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Lubrication for early Dodge Brother

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I am a proud new owner for 1921 Dodge Brother touring car (SN593324) and would like recommendations on modern day lubrication equivalents...crankcase, transmission and rear-end. The engine runs like a charm but leaks a little around the valve cover. I know these old cars leak but any recommendations to minimize the grease spots on my garage floor would be appreciated. Am also getting some leaks out the rear wheels. Respond here or via email rich.newman@omron.com

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when you say valve cover i assume you are talking about the lifter covers under the exhaust manifold.when new these didn't have gaskets from what i've heard and ussualy leak even with gaskets. most of the normal db venders sell new gaskets and can slow up your leak if not stop it altogether. maybe your car is just trying to mark it's favorite spot in the garage. make sure you don't get too frustrated putting the gaskets on because those covers bend pretty easily.

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My '24 leaks also. According to all my reading, these cars were designed to leak. I suggest you use cardboard, etc under the car where you park it.

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I've had a '23 for 11 years and run it about 250 miles per year. For lubrication I use the cheapest private label 30w detergent oil, which is far superior to anything available when these cars were built. Don't be fooled about "detergent oil" - it won't clean your engine, just keep a lot of fine particles in suspension. I change the oil at the end of the driving season each year. I would recommend that you drop the pan and clean the sump. These engines are legendary for having a heavy buildup of sludge in the bottom of the sump. The owner's manual recommends cleaning it annually. For the transmission and differential, I use the equivalant of 600w, which you can still buy from the mail order parts outfit in Sparks, Nevada.

Several years ago I got fed up with all the leaking oil, fuel, water, etc. around the engine, plus the transmission and differential leaks. I set out to stop all the leaks - these cars didn't come from the factory leaking like that!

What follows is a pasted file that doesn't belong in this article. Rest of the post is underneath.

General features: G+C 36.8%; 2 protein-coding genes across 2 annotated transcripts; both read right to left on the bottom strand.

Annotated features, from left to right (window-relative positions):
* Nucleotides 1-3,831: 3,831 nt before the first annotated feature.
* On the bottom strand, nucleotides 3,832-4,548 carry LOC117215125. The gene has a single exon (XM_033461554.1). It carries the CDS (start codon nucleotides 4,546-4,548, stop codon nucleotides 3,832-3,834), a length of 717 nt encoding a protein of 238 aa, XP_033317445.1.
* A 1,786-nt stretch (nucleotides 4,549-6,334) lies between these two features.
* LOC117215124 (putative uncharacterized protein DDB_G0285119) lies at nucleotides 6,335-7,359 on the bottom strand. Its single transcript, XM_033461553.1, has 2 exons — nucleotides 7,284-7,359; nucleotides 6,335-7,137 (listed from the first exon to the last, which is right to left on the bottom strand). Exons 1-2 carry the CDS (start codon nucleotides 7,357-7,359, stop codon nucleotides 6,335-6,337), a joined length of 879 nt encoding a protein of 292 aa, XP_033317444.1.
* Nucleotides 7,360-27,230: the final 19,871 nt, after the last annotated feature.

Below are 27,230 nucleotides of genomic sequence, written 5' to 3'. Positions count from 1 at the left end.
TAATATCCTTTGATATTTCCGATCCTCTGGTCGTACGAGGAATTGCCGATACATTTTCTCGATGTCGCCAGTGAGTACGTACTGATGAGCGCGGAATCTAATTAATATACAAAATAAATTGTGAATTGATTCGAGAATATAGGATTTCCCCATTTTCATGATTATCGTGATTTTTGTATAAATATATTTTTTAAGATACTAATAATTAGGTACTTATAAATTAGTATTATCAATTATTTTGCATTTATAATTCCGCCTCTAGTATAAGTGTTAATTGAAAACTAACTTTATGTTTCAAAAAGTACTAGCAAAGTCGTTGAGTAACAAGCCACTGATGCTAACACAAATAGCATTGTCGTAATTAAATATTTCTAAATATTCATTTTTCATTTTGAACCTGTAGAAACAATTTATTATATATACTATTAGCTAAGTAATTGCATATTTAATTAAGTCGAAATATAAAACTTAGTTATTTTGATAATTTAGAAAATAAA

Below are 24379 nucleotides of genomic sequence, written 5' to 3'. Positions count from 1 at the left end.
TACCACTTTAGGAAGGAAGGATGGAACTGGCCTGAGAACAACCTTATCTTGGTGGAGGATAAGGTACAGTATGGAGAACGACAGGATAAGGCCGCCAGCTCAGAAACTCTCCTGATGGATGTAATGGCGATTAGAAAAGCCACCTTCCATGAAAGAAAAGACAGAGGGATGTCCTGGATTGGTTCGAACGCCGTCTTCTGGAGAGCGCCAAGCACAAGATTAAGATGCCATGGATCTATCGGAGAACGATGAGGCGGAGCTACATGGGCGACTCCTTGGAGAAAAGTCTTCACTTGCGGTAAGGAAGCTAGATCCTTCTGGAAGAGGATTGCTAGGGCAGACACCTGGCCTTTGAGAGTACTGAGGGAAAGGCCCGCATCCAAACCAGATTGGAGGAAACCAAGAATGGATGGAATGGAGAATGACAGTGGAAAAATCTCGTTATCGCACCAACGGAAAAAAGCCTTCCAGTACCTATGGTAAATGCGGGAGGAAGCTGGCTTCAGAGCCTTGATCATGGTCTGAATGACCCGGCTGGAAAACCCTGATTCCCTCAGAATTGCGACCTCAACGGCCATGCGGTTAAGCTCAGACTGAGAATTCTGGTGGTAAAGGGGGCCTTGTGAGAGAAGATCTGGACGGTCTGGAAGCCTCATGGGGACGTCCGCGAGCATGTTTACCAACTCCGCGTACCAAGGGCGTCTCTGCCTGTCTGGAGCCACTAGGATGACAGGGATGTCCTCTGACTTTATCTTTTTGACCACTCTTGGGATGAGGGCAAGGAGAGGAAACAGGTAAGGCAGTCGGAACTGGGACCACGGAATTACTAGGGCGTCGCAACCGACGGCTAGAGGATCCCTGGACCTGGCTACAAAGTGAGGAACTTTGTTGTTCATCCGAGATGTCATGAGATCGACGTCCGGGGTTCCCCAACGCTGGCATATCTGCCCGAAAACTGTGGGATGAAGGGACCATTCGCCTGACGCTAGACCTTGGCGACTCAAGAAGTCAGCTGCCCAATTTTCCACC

I restored the fuel lines around the gas tank and below the vacuum tank, fixed the water and oil pumps, made gaskets for the valve covers (DBs didn't come with these!), got a correct gasket for the oil pan and fixed all the bolt problems, corrected the headgasket problems including correct torque of the head nuts, made a new gasket set for the carburetor, installed a new rear engine seal and make an effective crank cover gasket.

This effort cut out a lot of the leaking, but did not eliminate the leak from the bottom of the transmission housing or the rear end entirely. The trans bellhousing is vented at the bottom to allow excess engine oil, etc. to drain out before fouling the clutch operation and the differential has two lube holes filled with wickes that allow fluid to lube the brake linkage. The wickes disappear with age, but I have yet to actually find the holes although I can see the leaking oil. So I've come to an accomodation with my 80 year old DB and spread oil catching devices strategically under the car and wipe the underside periodically.

All things considered, DBs are still good for driving. Keep 'em Dodging. <img src="/ubbthreads/images/icons/smile.gif" alt="" />

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Thanks for the input. I am resigned to the fact that drip pans and cardboard will be required in my garage. I assume I will leak a little when I'm 81 also. I'll take your comments under consideration and proceed cautiously with repairs. The engine runs like a charm so I'm hesitant to invade and possibly cause more damage.

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